• 8Medical Oncology Unit, Ospedale San Raffaele–IRCCS, Milano, Italy
    • 9Medical Oncology Unit, Azienda Ospedaliero Universitaria Santa Maria della Misericordia, Udine, Italy
    • 10Medical Oncology Unit, Azienda Ospedaliera Santa Croce, Fano, Italy
    • 11Medical Oncology Unit Massa Carrara, Azienda Toscana Nordovest, Italy
    • 12Medical Oncology Unit, Azienda Ospedaliero Universitaria San Giovanni Battista, Molinette, Torino, Italy
    • 13Medical Oncology Unit, AUSL-IRCCS, Reggio Emilia, Italy
    • 14Medical Oncology, University Hospital and University of Cagliari, Cagliari, Italy
    • 15Medical Oncology Unit, Hospital Casa Sollievo della Sofferenza–IRCCS, San Giovanni Rotondo, Italy
    • 16Gastrointestinal Medical Oncology Unit and Neuroendocrine Tumors, Istituto Europeo di Oncologia–IRCCS, Milano, Italy
    • 17Medical Oncology Unit, Sant’Andrea Hospital, Sapienza University of Rome and IDI-IRCCS, Roma, Italy
    • 18Medical Oncology Unit Azienda Ospedaliera San Giovanni Calibita Fatebenefratelli Roma, Italy
    • 19Medical Oncology and Hematology Unit, Humanitas Cancer Center, Humanitas Clinical and Research Center-IRCCS, Rozzano (Milano), Italy
    • 20Medical Oncology Unit, Ospedale di Summa A. Perrino Brindisi, Italy
    • 21Medical Oncology Unit, IRCCS San Martino-IST, Genova, Italy
    JAMA Oncol. 2020;6(4):547-551. doi:10.1001/jamaoncol.2019.6486
    Key Points

    Question  What is the optimal duration of oxaliplatin-based adjuvant chemotherapy with capecitabine plus oxaliplatin (CAPOX) or fluorouracil, leucovorin, and oxaliplatin (FOLFOX) for patients with high-risk stage II resected colorectal cancer?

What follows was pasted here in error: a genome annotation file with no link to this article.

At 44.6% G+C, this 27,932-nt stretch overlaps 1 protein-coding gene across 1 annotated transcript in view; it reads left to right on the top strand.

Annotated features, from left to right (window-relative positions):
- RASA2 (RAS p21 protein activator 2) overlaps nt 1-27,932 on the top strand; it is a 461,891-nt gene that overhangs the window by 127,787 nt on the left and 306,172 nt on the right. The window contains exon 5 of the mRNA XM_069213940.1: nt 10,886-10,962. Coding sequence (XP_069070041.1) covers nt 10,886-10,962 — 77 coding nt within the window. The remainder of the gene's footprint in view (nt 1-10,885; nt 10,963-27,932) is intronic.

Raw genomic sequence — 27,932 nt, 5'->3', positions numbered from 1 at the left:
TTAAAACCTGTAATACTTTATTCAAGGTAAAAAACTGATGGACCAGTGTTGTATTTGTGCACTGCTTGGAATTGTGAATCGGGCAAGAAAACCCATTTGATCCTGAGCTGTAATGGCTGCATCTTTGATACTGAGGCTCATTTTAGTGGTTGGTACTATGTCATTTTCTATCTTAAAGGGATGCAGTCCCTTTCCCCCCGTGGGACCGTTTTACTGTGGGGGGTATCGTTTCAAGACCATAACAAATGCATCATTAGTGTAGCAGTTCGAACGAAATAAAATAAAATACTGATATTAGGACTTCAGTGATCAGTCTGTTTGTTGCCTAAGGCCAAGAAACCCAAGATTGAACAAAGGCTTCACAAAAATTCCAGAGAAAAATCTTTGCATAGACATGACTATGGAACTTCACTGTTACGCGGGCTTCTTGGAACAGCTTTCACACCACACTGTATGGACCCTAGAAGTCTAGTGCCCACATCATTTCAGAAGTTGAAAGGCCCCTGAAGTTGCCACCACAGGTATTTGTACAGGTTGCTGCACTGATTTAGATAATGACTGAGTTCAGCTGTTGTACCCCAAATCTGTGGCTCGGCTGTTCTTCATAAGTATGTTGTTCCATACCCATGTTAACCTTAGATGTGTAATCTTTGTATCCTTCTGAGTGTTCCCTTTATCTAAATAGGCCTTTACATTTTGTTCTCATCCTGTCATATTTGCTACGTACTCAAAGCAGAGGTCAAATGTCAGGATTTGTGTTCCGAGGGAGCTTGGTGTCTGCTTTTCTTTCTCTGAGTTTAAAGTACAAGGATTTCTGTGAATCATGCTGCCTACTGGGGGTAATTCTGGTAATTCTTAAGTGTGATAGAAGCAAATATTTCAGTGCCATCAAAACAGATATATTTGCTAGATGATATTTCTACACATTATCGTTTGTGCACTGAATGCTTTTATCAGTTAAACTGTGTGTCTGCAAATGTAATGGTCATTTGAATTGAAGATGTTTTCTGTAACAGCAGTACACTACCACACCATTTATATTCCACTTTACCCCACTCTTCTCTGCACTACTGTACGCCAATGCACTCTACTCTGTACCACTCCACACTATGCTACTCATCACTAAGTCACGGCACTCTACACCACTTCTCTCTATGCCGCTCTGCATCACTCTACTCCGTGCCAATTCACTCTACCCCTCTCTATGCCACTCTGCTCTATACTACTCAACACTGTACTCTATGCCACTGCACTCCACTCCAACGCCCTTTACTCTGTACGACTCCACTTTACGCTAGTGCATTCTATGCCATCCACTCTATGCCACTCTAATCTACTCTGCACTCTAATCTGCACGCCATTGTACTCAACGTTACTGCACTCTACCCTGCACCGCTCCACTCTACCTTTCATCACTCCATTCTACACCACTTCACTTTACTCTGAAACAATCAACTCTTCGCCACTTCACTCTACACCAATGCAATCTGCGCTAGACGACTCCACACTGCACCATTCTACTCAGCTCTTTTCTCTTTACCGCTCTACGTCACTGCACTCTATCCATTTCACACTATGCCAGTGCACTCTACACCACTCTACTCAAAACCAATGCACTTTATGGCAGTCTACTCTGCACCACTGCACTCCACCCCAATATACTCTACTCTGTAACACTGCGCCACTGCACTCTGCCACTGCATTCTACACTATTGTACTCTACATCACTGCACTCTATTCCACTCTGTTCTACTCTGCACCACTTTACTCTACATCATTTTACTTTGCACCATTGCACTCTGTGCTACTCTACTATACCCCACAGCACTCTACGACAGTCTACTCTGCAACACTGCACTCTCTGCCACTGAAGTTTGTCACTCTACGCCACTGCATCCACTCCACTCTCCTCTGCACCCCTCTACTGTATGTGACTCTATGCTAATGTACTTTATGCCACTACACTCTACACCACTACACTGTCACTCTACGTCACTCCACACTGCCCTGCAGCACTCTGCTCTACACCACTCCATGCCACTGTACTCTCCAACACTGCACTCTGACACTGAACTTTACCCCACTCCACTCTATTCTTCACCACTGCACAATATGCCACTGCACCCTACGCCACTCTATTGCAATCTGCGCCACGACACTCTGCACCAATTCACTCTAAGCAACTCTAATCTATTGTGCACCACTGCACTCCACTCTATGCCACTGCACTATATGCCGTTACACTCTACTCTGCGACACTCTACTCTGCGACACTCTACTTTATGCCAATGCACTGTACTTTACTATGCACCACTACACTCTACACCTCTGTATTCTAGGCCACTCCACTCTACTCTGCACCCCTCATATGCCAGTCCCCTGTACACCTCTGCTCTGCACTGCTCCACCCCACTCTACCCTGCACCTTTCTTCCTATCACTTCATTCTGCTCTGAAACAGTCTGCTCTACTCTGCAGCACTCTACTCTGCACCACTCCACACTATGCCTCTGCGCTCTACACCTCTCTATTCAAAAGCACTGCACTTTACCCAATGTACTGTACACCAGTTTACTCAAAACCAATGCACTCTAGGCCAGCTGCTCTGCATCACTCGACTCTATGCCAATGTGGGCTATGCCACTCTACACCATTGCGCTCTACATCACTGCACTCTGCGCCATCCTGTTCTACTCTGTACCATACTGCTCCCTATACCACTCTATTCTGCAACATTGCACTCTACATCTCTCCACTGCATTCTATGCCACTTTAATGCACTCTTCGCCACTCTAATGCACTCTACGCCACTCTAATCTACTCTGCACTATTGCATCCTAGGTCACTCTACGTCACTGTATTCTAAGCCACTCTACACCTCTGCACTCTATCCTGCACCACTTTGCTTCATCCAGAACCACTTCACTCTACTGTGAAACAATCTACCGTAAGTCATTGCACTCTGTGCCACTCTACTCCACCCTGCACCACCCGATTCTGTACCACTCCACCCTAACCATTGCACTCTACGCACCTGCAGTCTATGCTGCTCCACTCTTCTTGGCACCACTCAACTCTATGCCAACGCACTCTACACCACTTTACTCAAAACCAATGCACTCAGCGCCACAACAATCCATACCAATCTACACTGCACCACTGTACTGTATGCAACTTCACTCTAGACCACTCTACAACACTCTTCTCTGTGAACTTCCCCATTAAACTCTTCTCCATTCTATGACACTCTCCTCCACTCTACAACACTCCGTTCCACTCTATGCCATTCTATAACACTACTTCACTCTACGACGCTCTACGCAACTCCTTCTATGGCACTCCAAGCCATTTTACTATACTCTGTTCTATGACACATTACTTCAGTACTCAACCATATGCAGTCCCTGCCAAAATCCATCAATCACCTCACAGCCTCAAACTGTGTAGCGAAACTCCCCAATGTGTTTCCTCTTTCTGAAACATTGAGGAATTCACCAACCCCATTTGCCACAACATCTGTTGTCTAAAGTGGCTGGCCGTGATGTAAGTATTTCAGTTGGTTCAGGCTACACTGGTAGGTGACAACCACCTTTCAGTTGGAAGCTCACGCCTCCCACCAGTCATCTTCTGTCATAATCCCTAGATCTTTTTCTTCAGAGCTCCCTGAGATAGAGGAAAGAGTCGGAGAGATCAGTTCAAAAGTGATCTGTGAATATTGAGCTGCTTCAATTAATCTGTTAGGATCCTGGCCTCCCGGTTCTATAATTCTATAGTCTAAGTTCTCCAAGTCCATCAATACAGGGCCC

Findings  In this subgroup analysis of a randomized clinical trial of 1254 patients with high-risk stage II resected colorectal cancer, 5-year relapse-free survival was 82.2% for the 3-month arm and 88.2% for the 6-month arm, with noninferiority not shown. Differences in favor of 6-month administration for CAPOX were 0.76% and were 8.56% for FOLFOX although in the 3-month arm, the treatment was significantly less toxic.

    Meaning  Although noninferiority of the 3-month arm was not shown, a 3-month CAPOX regimen or a 6-month FOLFOX regimen can be selected when choosing adjuvant chemotherapy in stage II colorectal cancer.

    Abstract

    Importance  The addition of oxaliplatin to the standard 6-month fluorouracil-based adjuvant chemotherapy in stage II colorectal cancer has been reported to reduce the risk of relapse although it does not increase survival. The Three or Six Colon Adjuvant (TOSCA) trial compared 3 months with 6 months of adjuvant fluoropyrimidine and oxaliplatin-based chemotherapy in patients with stage III colon cancer. The utility remains unknown.

    Objective  To assess the noninferiority and toxic effects of 3 vs 6 months of FOLFOX (fluorouracil, leucovorin, and oxaliplatin) or CAPOX (capecitabine plus oxaliplatin) adjunct chemotherapy among patients with high-risk stage II resected colorectal cancer enrolled in the TOSCA trial.